FDA Announces Plan for Advancing Regulatory Science of Materials in Medical Devices: A Look into Future
Recently, FDA Commissioner Scott Gottlieb and CDRH Director Jeff Shuren released comments summarizing FDA’s past and future efforts to evaluate safety concerns related to the materials from which implanted medical devices are constructed. While FDA acknowledges that the vast majority of implanted devices have no adverse reactions, FDA has called attention to what it believes is a growing body of evidence suggesting that a small number of patients may have a predisposition toward biological/immune/inflammatory responses to certain types of implanted materials. In these cases, symptoms may not arise for several years following implantation. “FDA has been carefully evaluating the body of evidence on this issue. This includes current published studies, information submitted to us in reports in our public adverse event database or through data from post-market studies that we required manufacturers to conduct. We also have our own teams of FDA scientists and engineers conducting research to better understand device materials…” said the FDA statement. “Enhancing our collective understanding of materials science could lead to identifying materials that may cause exaggerated response in sensitive individuals and advance the development of safer materials. Development of new tests to identify at-risk patients would help ensure they do not receive implantable devices that contain material to which they are sensitive, therefore enhancing patient safety and advance a precision medicine approach to the selection of device interventions”.
FDA seeks to engage the public, scientists, and industry stakeholders to gather information and determine the current state of science, as well as identify any gaps that need to be addressed. FDA announced several upcoming public meetings in 2019 and the upcoming publication of a white-paper and guidance on these issues.
Based on the scope of this announcement, we anticipate that specific areas of focus may include device biocompatibility, leachable/extractable testing, epidemiology, and toxicology as well as novel materials characterization methods. Particular scrutiny will be given to the following medical device categories: silicone breast implants, metal devices – particularly those made from nitinol (a super-elastic alloy), hip replacement devices, materials sourced from animal origins, and innovative materials (e.g. nanotechnology).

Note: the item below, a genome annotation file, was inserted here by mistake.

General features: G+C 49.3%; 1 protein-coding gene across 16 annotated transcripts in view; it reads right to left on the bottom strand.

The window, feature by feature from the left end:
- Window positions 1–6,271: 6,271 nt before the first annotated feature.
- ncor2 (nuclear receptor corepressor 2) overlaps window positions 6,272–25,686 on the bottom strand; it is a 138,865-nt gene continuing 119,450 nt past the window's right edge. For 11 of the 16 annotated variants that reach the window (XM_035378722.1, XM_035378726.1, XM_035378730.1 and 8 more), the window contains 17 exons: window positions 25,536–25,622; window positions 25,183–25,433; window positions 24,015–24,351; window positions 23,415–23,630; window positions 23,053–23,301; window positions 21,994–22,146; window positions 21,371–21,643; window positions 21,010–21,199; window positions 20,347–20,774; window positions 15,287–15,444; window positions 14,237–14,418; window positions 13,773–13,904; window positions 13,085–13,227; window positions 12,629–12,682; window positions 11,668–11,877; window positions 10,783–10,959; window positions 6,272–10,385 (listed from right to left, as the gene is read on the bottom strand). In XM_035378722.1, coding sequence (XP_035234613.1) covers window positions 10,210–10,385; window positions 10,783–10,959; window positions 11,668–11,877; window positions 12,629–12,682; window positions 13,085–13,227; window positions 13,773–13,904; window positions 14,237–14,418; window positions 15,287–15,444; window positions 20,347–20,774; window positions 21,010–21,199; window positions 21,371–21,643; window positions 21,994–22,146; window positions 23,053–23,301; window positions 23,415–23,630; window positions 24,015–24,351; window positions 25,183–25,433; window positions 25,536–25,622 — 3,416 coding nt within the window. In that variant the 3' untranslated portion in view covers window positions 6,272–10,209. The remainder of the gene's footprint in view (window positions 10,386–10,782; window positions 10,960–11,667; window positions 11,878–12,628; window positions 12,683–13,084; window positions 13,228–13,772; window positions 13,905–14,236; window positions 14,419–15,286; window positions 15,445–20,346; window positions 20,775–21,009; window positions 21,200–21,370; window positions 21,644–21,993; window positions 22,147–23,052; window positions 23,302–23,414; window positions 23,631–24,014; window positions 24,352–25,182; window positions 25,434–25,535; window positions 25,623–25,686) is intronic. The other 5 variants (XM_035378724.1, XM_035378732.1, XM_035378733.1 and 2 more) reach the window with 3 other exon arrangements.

How Exponent can Help:
FDA’s targeted announcement suggests the application of higher levels of regulatory scrutiny to the evaluation of implant materials. Key to navigating this new landscape will be cutting-edge materials science, toxicology risk assessments, health outcomes, and regulatory science expertise. Exponent has a depth and breadth of knowledge in these areas and has provided clients with innovative solutions for pre-market and post market solutions. These have included:
- Pre- and post-market device performance and safety testing
- Development of methods to characterize biomaterials, including metals, polymers, tissue-derived materials as well as novel biomaterials
- Toxicological and biocompatibility evaluations of medical device materials to support FDA application submissions
- Assessment of extractable and leachable substances from biomaterials according to ISO 10993 to support FDA application submissions
- Identification of new/modern technology standards for device evaluation
- Evaluation of candidate objective safety and performance criteria for use with innovative technologies
- Assistance with identifying the appropriate regulatory strategy for new or modified biomaterials and new technologies
- Identification and analysis of real-world data to understand device performance and safety, and to support regulatory submission and post-market surveillance strategies
- Analysis and interpretation of clinical data and real-world data on predicate devices, including data from registries
- Technical support for regulatory submissions and compliance
- Failure analysis as part of complaint or recall investigations